November 2020, Vol. 247, No. 11

Editor's Notebook

Doubling Down on $5 Natural Gas


By Michael Reed, Editor-in-Chief

While there may not have been as much good news on the midstream front as any of us would have liked during of the past couple of weeks, I did come across some speculation that the price of natural gas could spike to $5/MMBtu by the fall of 2021. 

I bet that last sentence got your attention, despite its inclusion of the word “speculation,” didn’t it? It certainly got mine as any projection of such a material price rally would – particularly when the data comes from a new forecast by highly regarded financial adviser Morgan Stanley.

In the analysis, Morgan Stanley cited the potential for U.S. gas inventory levels to fall to their lowest levels ever due to the ongoing record decline in natural gas production, if demand rebounds due to the potential of a “colder than normal” winter during 2020-21.

In fact, winter storage draws could exceed those that occurred during the 2013-14 polar vortex, Morgan Stanley said. This prompted an increase in the financial adviser’s 2021 Henry Hub forecast to $3.25/MMBtu, from $3.05. Obviously, this is substantial, but nowhere near the “weather-dependent upside price of $5.” 

So, the way I read this is that a fair amount of our potential good news hinges on the need for a brutal winter. Still, I see reason for optimism: After all, what part of 2020 – weather or otherwise – has not been brutal? I was taught to follow the trends. Maybe there will be a thaw in January 2021, but a brutal November and December of 2020 seems like an almost certainty considering how the rest of the year has gone.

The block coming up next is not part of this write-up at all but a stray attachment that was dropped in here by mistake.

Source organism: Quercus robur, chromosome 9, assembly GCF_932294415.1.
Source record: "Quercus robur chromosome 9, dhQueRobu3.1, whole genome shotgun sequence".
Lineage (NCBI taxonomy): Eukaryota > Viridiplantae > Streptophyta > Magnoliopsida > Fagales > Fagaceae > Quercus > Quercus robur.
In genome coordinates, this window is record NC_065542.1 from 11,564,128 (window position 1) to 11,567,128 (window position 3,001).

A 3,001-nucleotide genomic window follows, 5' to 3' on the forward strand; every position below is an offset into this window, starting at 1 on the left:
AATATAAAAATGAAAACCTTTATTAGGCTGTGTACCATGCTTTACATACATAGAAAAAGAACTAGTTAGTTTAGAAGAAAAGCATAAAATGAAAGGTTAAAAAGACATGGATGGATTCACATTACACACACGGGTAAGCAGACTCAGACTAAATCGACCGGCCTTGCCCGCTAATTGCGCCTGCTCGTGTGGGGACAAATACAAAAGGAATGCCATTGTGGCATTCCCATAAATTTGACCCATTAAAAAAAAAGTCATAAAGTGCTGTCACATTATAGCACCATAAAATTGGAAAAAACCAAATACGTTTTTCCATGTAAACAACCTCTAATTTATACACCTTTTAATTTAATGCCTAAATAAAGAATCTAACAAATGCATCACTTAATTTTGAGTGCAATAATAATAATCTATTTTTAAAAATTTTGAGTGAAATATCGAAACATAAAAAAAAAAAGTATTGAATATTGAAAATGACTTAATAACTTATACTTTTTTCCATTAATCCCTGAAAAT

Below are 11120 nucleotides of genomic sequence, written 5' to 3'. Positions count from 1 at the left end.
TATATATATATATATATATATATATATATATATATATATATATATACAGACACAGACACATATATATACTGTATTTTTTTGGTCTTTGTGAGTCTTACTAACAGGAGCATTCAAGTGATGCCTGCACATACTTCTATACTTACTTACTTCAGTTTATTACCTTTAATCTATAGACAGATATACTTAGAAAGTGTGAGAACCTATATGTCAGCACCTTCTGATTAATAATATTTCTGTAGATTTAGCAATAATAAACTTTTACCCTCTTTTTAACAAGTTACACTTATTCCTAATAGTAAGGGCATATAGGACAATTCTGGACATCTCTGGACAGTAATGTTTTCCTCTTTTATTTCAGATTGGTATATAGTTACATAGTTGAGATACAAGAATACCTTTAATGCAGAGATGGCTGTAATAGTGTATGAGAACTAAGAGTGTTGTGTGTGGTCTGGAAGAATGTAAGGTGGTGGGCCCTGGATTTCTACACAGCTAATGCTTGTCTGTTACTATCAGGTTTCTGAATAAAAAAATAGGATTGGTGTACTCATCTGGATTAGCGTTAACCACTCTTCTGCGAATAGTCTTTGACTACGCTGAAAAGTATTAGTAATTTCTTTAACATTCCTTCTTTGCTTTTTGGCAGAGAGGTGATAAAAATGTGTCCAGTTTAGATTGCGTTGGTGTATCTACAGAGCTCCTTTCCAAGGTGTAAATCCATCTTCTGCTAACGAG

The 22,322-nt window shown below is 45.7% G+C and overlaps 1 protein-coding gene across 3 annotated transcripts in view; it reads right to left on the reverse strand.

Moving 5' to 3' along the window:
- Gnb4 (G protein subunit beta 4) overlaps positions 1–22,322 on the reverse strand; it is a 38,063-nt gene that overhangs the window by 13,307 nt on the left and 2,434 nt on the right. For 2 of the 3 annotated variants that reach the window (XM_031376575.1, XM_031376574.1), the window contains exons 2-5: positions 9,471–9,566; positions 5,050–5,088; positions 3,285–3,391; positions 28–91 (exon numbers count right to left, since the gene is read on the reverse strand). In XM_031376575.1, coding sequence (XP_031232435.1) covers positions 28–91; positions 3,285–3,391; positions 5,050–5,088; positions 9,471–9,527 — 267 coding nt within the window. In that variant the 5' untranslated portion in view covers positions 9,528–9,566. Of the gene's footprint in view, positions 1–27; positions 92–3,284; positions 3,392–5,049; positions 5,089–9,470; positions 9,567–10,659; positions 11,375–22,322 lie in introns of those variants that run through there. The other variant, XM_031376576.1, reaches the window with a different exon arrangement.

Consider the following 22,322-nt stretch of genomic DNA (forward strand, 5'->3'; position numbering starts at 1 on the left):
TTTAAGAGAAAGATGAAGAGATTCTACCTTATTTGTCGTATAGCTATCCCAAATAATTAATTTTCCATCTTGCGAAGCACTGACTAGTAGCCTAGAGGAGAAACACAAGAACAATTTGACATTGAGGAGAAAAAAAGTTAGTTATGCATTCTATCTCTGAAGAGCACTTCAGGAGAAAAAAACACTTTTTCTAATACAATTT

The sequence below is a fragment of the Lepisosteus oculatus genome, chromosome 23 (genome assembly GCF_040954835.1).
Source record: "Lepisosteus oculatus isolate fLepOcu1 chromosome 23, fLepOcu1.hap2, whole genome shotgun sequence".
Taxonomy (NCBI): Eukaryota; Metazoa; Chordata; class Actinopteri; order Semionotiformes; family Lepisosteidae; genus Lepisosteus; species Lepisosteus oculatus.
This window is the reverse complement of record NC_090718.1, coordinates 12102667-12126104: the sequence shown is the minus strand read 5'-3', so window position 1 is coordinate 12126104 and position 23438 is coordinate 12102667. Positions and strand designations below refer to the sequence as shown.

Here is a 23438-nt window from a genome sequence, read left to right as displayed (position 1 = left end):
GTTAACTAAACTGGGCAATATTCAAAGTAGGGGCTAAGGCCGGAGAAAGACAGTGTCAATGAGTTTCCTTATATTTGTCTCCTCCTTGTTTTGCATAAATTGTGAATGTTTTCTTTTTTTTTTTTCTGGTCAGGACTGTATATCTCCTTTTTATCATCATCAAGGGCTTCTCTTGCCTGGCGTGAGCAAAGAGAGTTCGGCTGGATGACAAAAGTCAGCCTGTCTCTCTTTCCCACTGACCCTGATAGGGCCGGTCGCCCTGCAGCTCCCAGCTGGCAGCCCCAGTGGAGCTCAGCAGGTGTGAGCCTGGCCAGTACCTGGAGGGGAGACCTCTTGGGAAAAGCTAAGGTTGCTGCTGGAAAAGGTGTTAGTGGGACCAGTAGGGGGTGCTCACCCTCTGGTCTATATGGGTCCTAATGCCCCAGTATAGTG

Wanting to take a scientific approach before drawing my own conclusions, however, I decided to consult the nation’s most prestigious weather reporting body. No, not the National Weather Service – The Farmer’s Almanac, which posited, in part, the following cheerful weather prediction:

“Remember last year’s almost snow-free winter in the Northeast? Well, this year our prediction is very different, with the possibility of a blizzard hitting the Mid-Atlantic and Northeast states during the second week of February. This storm may bring up to 1-2 feet of snow to cities from Washington, D.C., to Boston, Massachusetts!”

The exclamation was theirs, but I would have been tempted to add it had it not been there. At any rate, you can see how the Northeast might go through a lot of gas with 2 feet of snow on the ground. (Too bad the region doesn’t have greater access to natural gas, but I digress.)

The Farmer’s Almanac went on to predict cold weather for the “northern half” of the United States, with a long-range forecast that calls for winter temperatures well below normal in the areas stretching from the Great Lakes and Midwest, westward through the Rockies and Northern and Central Plains regions. 

 Additionally, above-normal snowfall is projected in the western portion of North and South Dakota, northern Colorado and Utah, as well as Wyoming, Montana, Idaho, and central and eastern sections of Washington and Oregon. All good news for the industry and probably not particularly alarming to residents of those locales, who are used to dressing in several layers of clothing and putting chains on their tires anyway.

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